By Mary Markos, USAG Grafenwoehr Public AffairsOctober 23, 2008
GRAFENWOEHR, Germany - Like his famed grandfather before him, George Patton Waters has trekked across continents to bring military history alive and spread a message of appreciation and support.
Hosted by the U.S. Army Garrison Grafenwoehr library, the 67-year-old Waters - the grandson of Gen. George S. Patton Jr. - delivered stories here during a visit that brought the famous military leader to life.
"A 6' 1" guy that wears boots, carries guns, and drinks brandy in the morning... that's how I remember my grandfather," Waters said.
Waters, whose tall frame and profile is strikingly similar to his grandfather's, also visited the 7th Army Noncommissioned Officer Academy where Patton's desk is housed.
"To sit at my grandfather's desk was not only an honor but a very moving experience," he said, after viewing the ornately carved furniture. "To think from that chair came so much love of command and so much gratitude of the service so many Americans gave... I am sure the emotions ran both ways."
He said although his grandfather had a decidedly stern countenance, he also had a very large heart, one that Waters could only enjoy for a very short time. He was 5 when his grandfather died in an automobile accident near Heidelberg, Germany.
During a gathering with the Grafenwoehr Military History Group, Waters recalled how his grandfather changed his grandson's name from Georgie, as he was called, to Pat, which he is known by today.
He explained that as a child he was terrified of thunderstorms. During a fierce storm, he and his dog, a boxer, hid under a cot. Before long, he saw the brown boots of his grandfather in front of him, and a hand reaching under the bed.
"I took the boxer and pushed (him) toward the hand and the boxer bit (Patton). I heard the boxer make some noise, when the hand returned it was all bloody, and I was extracted. He said to me, 'I'll be a blank, blank, if anybody who's afraid of lightning will be called Georgie... Your name is Pat," chuckled Waters, adding that he was pretty sure his grandfather had called him Patsy.
Sharing with the group a bit of the legend that was his grandfather, Waters talked about Patton in full military dress, complete with his pearl-handled pistol, rising early one morning, drinking a spot of brandy and heading to the deck to fire off a few shots into the field.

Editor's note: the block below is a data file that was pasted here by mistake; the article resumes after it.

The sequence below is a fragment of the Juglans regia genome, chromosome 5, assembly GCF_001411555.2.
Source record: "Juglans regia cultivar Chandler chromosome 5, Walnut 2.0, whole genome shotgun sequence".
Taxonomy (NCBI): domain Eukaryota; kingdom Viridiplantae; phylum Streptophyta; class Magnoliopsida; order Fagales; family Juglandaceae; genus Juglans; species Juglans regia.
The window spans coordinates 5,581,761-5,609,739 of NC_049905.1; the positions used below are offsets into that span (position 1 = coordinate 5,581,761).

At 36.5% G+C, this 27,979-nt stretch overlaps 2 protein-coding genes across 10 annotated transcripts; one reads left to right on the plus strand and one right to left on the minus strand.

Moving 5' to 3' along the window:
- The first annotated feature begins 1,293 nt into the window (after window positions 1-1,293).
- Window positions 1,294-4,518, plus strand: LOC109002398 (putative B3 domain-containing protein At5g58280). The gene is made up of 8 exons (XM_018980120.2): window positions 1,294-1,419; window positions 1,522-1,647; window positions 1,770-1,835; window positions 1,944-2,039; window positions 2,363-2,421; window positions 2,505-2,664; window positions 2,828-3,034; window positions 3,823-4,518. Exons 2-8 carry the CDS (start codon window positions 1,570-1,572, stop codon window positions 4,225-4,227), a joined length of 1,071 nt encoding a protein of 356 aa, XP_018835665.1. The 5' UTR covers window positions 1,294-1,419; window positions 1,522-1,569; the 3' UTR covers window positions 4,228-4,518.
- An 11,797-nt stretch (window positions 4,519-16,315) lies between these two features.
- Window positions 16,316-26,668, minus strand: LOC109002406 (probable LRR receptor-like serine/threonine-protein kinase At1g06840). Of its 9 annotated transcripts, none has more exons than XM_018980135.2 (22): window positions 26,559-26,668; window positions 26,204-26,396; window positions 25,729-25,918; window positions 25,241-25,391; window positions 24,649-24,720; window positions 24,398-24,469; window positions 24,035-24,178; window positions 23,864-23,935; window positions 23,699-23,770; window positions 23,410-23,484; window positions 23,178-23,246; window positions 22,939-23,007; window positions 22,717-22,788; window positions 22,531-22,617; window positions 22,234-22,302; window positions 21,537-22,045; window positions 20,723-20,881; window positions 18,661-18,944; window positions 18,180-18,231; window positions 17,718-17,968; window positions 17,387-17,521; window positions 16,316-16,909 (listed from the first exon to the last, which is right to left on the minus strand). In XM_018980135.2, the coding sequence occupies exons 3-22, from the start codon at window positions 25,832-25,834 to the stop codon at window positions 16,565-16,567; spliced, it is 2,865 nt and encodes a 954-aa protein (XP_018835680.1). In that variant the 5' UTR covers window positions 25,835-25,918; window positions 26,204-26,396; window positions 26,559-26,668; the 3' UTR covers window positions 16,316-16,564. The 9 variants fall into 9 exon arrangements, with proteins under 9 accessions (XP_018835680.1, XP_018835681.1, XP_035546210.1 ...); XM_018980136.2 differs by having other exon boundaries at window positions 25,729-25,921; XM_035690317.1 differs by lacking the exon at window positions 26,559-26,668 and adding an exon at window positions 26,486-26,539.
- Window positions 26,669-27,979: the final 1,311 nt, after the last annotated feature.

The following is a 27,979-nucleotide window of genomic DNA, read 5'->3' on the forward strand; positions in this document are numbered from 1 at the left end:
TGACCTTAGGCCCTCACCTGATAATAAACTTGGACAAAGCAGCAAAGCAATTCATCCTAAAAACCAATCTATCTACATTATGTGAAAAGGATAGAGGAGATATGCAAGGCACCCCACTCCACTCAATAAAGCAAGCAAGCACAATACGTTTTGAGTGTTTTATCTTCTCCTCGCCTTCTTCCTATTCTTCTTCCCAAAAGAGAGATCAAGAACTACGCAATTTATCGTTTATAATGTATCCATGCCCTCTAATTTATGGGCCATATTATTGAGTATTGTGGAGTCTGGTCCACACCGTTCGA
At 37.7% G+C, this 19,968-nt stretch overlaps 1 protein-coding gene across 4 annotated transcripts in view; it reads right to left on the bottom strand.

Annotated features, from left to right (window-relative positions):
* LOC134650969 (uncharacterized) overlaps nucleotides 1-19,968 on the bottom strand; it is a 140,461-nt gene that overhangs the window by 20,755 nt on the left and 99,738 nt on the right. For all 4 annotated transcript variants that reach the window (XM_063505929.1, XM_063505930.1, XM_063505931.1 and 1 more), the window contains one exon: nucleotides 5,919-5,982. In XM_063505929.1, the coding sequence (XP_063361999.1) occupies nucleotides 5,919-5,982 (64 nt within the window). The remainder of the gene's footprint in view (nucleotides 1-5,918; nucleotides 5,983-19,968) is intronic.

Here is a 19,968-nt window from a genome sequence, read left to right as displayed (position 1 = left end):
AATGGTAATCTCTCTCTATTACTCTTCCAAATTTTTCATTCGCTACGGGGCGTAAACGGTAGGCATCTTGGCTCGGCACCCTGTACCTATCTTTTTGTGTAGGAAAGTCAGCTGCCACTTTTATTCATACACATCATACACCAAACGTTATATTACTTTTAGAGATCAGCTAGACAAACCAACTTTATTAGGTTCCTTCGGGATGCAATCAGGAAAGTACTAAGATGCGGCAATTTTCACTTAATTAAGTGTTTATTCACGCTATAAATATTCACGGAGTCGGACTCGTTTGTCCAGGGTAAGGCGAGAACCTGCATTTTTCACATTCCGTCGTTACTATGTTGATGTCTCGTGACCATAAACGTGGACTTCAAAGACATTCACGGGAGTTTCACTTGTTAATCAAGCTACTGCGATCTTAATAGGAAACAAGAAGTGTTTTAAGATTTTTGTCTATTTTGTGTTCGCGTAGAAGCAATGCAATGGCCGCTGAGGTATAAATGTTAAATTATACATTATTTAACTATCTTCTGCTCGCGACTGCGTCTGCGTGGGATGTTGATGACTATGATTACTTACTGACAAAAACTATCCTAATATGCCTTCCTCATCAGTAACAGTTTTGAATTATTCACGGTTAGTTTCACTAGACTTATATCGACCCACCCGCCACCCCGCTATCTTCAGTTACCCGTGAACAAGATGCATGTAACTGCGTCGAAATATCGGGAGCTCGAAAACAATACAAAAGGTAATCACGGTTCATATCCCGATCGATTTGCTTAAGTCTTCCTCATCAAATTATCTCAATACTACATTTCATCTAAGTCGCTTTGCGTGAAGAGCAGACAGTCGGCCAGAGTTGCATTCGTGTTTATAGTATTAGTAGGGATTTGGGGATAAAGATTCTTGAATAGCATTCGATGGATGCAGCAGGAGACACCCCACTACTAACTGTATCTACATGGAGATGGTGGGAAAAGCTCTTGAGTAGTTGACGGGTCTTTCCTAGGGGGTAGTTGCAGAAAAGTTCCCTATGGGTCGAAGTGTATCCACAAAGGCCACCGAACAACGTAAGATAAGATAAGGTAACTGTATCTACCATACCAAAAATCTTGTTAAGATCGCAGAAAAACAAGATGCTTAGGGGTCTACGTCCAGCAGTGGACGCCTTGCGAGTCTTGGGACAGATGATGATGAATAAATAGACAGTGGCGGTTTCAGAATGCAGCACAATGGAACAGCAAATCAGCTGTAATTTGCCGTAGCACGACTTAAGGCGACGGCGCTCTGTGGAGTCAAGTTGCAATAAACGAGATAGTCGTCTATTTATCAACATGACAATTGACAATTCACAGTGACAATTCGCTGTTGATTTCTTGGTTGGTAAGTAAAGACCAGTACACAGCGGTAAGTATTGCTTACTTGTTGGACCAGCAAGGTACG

"This cat was out there," he remembers, "and (the general) pulled his pistol out and unloaded on the cat. My brother and I ran down there to see if we could find what was left of the cat... it was just a tail."
Waters, who served five years in the Navy and owns a real estate business with his son in Louisiana, also spoke of the humbleness of sharing bloodlines with a larger-than-life icon.
"My grandfather's legacy to me is one of courage, sacrifice and patriotism," he said. "His dedication to duty remains a benchmark to which I will always look up to but the same characteristics he showed filtered through to his men and women serving with him... I feel across the board, a great pride and honor to have been born into the family but also great humility for the honors you gave to me."
"What I learned ... as I went on further through life was his compassion for people. He wept when one of his men were killed. He had a very big heart," Waters said.
Waters added, however, that his tongue was sharper than any weapon of battle.
"I think his profanity, his language, was like his sword. He used that to beat you back," he said.
Water's explained that he heard his grandfather's language for the first time when the canvas lawn chair his grandfather was sitting in gave way. "It was no more see Spot run... it was a whole new vocabulary."
But, Waters said, "he wasn't a mean person... he was the type of person who gave the credit to the men. It was they who made General Patton what he was."
And it was that same love of service members that inspired Waters' visit to the troops and families in Grafenwoehr, he said.
"I work with the Medal of Honor Foundation. Our big thing is courage, sacrifice, and patriotism. Those three words, I think, is what General Patton was all about, and I think these (Soldiers)... they're all courageous, they're all sacrificing, and they're all patriots. All I want to do is carry forth the message, as best I can... I complement you on that.
"When I look at these young Soldiers, I see heroes... I see General Pattons. Every one of those guys is a Patton because everyone is willing to die for his country, to put his life on the line."
During his visit to Grafenwoehr, Waters thanked servicemembers and asked attendees to cherish the high price of liberty.
"For God's sakes, please remember what your parents did... the sacrifices they made. Look at where we are and look at the freedom we have. If you want to be free, you've got to do what it takes," he said.